Young Isaac

(Moved from Forgotten Prophets)

As I’ve said, every now and then I may excerpt some passage from one of my longer works. So here, in this Eastertide season, and noticing my cryptic gloss that Jesus was age 35 at the crucifixion, it occurs to me that I might elucidate. The following is a snippet from chapter six of my “Most Ancient Days” – a reconstruction of ancient chronology from the Flood to the reign of King Saul. I go on and on and on, there, about things hardly anyone cares about, but this particular section is of more general interest. It sheds some like on poor Isaac, Abraham’s would-be victim. The context is a discussion on several of the coeval Egyptian Dynasties (a discussion for another time, if ever – but it straightens out some very knotty problems).


It was during this time, c. 1930 bc, that Abraham scaled Mount Moriah to sacrifice his beloved Isaac. Isaac was born in 1966 bc, and dedicated as heir in 1961 bc (Gen 21:8-10, Gal 4:29-30), which occasion marked the start of the 400 years of sojourning for Abraham's seed (Gen 15:13, Acts 7:6). Sarah died in 1930 bc, and Isaac married at age 40 (Gen 25:20), in 1926 bc.

Isaac was not a little child when offered by his father, but rath­er he was precise­ly the same age as Jesus at His crucifixion.1 If Isaac was offered right around the time of his mother's death, he would have been about age 35½. This is supported, first, by the fact that Sarah's death is the very next event recorded in Genesis (23:1). It is also sup­ported by the fact that tradition says that Samael (Satan) went and told Sarah that Isaac had been killed, and when she learned that he was still alive, she died from joy.2 A mid­rash . . . makes him thirty-seven.”3 Isaac is called a "lad" or "boy" in Gen 22:5 & 12, but this word (nah'-gar) is exactly the same as used of the "young men" in the same verse; it is used of Joshua in Ex 33:11 during the year of the Exodus, when he was 53 years old. Obviously, then, Isaac need not have been a child.

Isaac carried the wood of his own sacrifice (Gen 22:5), as did Je­sus; He was immo­bilized, as was Jesus. Both actual sacrifices, of ram and Christ, were trapped by horns (Jesus on the ‘horns’ of the cross — an an­cient, tech­nical description); and both were crowned by thorns (the bram­bles, in the case of the ram).

There were even three tempt­ations by Satan. Hebrew legend says that Sama­el appeared in the guise of an old man to Abraham on the way up the mountains. He whis­pered to Abraham that such a com­mand, to sacrifice Isaac, could not have come from God: "You have been de­ceived." (This echoes Satan's "Hath God truly said?" of Genesis 3, which is answered by Jesus in Mt 4:4 and Lk 4:4, Man shall live by every word that proceedeth out of the mouth of God.) Abraham drove the deceiver away, but Samael re­turned as a hand­some youth, and said to Isaac,Why should your besotted father slaugh­ter you without reason? Flee, while there is yet time! (This echoes the Serpent's It shall not be so of the Garden, answered by Jesus in His honoring of His Father in Mt 4:7: Do not put the Lord thy God to the test.) Again Satan was driven away.4 Finally, he appeared to Abraham and said that God wanted only a lamb, and not Isaac as sac­rifice.5 (Again, this echoes the replacement of a created thing for the divine — You shall be as gods — which Jesus answers in Mt 4:10: Worship the Lord thy God.) For the third and last time, Satan was driven away.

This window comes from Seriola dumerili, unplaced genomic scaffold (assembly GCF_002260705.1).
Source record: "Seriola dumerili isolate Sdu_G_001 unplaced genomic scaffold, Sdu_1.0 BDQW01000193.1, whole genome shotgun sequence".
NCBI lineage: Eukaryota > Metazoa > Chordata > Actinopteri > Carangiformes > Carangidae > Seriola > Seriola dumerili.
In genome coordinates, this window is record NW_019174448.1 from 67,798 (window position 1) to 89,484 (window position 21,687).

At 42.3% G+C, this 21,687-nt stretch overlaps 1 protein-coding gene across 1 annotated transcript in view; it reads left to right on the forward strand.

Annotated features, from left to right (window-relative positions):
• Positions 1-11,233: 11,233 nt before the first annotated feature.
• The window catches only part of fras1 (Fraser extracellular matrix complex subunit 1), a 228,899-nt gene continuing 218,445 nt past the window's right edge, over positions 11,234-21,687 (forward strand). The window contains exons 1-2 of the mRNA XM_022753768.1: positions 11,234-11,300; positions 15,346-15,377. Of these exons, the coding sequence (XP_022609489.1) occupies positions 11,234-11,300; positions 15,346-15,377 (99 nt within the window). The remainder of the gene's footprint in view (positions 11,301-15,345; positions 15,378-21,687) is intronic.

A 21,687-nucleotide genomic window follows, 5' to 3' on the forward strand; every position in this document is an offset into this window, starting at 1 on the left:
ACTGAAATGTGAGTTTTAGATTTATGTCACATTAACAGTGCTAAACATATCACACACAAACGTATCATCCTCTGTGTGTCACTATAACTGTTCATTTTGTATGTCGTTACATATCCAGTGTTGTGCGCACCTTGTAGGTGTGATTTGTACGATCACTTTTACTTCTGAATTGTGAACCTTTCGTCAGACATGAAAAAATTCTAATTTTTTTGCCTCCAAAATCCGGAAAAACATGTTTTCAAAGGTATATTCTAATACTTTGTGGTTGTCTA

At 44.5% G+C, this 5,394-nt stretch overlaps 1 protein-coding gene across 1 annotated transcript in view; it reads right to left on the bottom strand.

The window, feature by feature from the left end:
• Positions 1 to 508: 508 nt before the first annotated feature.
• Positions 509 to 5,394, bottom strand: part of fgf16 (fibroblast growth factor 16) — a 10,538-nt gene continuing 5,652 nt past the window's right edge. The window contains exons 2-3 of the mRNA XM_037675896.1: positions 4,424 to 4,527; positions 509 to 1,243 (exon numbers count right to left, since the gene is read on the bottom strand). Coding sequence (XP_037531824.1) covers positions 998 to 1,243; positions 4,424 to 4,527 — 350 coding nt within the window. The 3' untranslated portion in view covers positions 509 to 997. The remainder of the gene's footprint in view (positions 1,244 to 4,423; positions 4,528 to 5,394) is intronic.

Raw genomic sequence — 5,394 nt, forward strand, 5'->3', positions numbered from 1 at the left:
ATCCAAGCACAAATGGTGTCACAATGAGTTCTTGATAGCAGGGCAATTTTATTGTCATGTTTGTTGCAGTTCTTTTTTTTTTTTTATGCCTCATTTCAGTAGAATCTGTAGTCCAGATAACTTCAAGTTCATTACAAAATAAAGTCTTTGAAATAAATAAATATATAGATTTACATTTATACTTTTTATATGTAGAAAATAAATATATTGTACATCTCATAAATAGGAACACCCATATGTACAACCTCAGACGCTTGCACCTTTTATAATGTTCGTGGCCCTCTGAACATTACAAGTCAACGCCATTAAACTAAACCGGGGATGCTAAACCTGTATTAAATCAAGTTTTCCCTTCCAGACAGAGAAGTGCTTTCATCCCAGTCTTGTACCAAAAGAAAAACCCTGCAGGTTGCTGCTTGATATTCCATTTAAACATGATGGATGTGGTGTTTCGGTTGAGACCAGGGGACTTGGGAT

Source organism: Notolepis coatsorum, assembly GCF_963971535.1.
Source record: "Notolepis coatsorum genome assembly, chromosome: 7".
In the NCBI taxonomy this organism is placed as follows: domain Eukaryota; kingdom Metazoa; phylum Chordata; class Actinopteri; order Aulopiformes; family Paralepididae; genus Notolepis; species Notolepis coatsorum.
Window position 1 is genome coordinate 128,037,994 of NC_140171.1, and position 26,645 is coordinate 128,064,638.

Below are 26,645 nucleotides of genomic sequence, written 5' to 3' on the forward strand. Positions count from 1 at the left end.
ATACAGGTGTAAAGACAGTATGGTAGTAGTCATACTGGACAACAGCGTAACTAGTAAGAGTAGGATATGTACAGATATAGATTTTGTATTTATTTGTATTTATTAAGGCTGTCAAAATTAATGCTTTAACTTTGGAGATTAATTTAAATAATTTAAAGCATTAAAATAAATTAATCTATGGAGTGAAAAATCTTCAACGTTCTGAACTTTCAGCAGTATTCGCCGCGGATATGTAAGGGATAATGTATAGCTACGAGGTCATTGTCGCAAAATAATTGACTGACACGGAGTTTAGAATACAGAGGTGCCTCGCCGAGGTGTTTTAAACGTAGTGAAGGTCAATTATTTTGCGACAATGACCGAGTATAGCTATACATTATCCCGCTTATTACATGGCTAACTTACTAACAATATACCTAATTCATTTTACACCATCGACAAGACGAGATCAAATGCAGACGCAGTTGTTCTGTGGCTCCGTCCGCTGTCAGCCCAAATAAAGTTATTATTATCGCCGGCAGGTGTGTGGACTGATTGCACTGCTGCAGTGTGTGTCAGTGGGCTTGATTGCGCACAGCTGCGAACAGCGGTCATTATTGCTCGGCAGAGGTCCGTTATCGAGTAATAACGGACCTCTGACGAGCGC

[1].Jesus was born before the Passover of 4 bc (when Herod died); the season was probably around the Feast of Ta­ber­na­cles (au­tumn), 6 or 5 bc. He was crucified April 9 (Nisan 13), 32 ad — aged from 35½ to 37.

[2].R. Graves and R. Patai, Hebrew Myths (NY: Greenwich House, 1964), p. 175.

[3].Graves, p. 176.

[4].Sepher Hayashar, 77-79; in Graves, p. 174.

[5].A.S. Rappoport, Ancient Israel: Myths and Legends (NY: Bonan­za Books, 1987), Vol. 1, p. 294.


Once upon a time I read the Bible four times in six weeks. The benefit of doing such a thing is that you start to really notice connections. I walked away with the conviction that this really was the work of a single author. I was not Christian at the time. I was just convinced. There came a point when all those contradictions in the Bible you keep hearing about turn out to be the product of ignorance that presumes to authority. You get enough questions answered and after a time you realize you're dealing with an honest witness. Enough answers, and you come to the place where you know that even if you don't know the answer, you can see that it's there. If everything that can be tested, tests true, you begin to build trust. Eventually you don't have to see the sun rise, to know how it got into the sky.

I don't really do apologetics here. Basically because no one asks. But it's how I got saved - speaking as a man, of course. I'm not much for faith. You want me to believe something, prove it. But again, integrity earns trust. That's why I'm Christian. Speaking as a man, of course.

Anyone who's plowed through my many words here, or some of them, cannot have helped but noticed a certain ambivalence in my tone, about God. Well, after all, I am a fool. But here's an idea, about God. He doesn't want us to sacrifice our children. He wants us to have enough faith to do so. But there's only one person in the universe whom God ever wanted to sacrifice his son. And that's God, and his own Son. There is a way that we are not to be like God. We make the sacrifices, for our children, not of them. Only God had to do that. The fact that in this horrible universe children do die, is not the fault of God, but of free will and its inevitably associated Fall. God knew but did not ordain the Fall. He provided for its remedy. And oh the cost of it.

That, that is what Easter is. I write this with tears, as I so often do. Who knew.



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